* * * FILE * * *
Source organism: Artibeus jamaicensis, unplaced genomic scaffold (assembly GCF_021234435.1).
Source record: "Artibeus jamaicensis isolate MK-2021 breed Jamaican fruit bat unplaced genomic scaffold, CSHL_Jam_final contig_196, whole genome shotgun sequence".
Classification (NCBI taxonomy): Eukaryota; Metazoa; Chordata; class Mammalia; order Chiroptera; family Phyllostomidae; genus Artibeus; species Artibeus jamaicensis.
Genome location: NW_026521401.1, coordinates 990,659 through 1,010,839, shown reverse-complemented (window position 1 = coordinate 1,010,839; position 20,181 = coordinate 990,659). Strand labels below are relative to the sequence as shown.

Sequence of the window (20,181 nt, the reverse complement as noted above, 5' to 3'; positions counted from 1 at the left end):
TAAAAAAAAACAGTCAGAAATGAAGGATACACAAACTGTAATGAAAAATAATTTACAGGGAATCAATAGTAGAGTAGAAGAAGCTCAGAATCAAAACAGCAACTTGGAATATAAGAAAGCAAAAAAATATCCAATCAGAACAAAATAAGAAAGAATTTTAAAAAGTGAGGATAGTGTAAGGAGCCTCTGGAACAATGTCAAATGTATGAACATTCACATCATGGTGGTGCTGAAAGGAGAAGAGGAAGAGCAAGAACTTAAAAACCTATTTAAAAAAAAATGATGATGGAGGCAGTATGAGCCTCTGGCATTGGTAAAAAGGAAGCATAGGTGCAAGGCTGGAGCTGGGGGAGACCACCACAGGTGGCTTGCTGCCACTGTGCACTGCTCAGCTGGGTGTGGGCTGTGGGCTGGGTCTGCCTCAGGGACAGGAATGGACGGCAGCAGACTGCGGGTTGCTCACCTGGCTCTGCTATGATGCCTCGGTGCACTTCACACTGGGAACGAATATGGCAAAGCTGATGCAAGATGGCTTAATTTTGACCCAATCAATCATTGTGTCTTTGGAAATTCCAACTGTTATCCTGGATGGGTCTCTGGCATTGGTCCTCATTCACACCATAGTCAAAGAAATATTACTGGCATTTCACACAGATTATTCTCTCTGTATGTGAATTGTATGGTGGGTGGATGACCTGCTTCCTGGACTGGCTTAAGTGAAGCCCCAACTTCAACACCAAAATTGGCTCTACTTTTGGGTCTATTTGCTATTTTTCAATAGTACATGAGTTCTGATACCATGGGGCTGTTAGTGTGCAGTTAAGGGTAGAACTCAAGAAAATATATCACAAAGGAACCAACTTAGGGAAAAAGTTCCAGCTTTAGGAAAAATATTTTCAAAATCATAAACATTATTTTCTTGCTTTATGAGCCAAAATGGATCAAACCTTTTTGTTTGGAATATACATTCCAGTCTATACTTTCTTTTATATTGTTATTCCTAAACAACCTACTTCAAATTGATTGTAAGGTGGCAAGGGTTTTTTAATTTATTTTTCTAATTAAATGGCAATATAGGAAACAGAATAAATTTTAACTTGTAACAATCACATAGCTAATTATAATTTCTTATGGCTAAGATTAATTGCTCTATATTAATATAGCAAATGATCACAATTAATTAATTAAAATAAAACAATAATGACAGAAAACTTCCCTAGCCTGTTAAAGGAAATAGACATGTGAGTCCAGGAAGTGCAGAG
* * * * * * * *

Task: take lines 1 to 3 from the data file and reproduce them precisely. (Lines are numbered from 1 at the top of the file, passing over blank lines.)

Source organism: Artibeus jamaicensis, unplaced genomic scaffold (assembly GCF_021234435.1).
Source record: "Artibeus jamaicensis isolate MK-2021 breed Jamaican fruit bat unplaced genomic scaffold, CSHL_Jam_final contig_196, whole genome shotgun sequence".
Classification (NCBI taxonomy): Eukaryota; Metazoa; Chordata; class Mammalia; order Chiroptera; family Phyllostomidae; genus Artibeus; species Artibeus jamaicensis.